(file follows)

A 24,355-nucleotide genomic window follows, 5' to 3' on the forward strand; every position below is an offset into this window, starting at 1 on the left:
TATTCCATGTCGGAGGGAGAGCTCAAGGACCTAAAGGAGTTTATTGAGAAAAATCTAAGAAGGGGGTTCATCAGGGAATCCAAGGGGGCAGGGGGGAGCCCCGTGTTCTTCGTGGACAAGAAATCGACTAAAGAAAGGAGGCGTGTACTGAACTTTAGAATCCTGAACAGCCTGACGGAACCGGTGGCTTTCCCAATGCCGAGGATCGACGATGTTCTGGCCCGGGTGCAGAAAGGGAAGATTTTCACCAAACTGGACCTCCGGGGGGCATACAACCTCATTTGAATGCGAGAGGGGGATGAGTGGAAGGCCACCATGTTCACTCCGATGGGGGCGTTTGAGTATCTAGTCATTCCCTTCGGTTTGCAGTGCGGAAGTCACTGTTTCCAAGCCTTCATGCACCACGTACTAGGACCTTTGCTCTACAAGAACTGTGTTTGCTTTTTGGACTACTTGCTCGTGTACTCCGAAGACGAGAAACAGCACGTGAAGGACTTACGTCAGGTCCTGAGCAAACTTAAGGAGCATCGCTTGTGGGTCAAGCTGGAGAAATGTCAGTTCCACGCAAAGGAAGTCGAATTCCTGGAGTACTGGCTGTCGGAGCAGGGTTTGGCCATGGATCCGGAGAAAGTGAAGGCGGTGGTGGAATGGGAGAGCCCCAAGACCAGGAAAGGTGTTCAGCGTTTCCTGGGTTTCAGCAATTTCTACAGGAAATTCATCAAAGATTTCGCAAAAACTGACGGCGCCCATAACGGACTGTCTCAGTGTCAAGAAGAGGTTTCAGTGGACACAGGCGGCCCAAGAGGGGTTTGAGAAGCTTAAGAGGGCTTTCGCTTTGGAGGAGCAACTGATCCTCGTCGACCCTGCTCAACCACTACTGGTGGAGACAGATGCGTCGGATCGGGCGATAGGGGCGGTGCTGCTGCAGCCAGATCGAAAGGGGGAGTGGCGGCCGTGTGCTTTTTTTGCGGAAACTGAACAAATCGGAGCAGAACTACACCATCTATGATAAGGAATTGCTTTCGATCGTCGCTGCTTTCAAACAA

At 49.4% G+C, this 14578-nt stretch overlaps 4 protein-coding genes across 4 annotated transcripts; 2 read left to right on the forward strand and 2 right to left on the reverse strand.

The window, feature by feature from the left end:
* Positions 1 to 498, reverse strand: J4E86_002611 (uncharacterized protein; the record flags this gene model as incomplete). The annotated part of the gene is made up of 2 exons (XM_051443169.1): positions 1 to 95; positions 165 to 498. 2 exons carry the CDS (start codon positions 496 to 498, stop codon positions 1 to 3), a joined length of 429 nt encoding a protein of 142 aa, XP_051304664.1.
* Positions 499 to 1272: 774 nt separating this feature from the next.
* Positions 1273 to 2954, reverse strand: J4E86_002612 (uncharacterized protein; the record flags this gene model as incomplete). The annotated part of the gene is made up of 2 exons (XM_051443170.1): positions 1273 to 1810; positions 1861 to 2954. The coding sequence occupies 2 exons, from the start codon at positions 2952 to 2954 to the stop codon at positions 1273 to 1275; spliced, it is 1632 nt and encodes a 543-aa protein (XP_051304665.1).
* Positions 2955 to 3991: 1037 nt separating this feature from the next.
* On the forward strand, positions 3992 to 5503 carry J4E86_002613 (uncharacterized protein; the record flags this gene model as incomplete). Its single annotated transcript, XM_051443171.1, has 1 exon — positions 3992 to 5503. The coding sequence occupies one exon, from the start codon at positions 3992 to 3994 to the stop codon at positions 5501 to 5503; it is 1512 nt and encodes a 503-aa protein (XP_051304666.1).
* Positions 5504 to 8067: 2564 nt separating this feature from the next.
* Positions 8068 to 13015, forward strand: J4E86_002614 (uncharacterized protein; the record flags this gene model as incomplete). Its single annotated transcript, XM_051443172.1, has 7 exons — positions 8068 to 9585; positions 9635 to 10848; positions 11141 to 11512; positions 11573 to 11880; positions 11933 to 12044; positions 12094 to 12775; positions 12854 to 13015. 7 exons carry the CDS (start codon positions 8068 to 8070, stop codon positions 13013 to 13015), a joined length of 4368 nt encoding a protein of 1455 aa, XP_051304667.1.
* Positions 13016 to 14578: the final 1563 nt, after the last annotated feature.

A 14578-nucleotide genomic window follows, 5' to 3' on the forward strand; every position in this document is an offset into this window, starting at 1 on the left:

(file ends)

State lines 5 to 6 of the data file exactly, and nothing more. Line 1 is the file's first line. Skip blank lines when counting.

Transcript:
* Positions 1 to 498, reverse strand: J4E86_002611 (uncharacterized protein; the record flags this gene model as incomplete). The annotated part of the gene is made up of 2 exons (XM_051443169.1): positions 1 to 95; positions 165 to 498. 2 exons carry the CDS (start codon positions 496 to 498, stop codon positions 1 to 3), a joined length of 429 nt encoding a protein of 142 aa, XP_051304664.1.
* Positions 499 to 1272: 774 nt separating this feature from the next.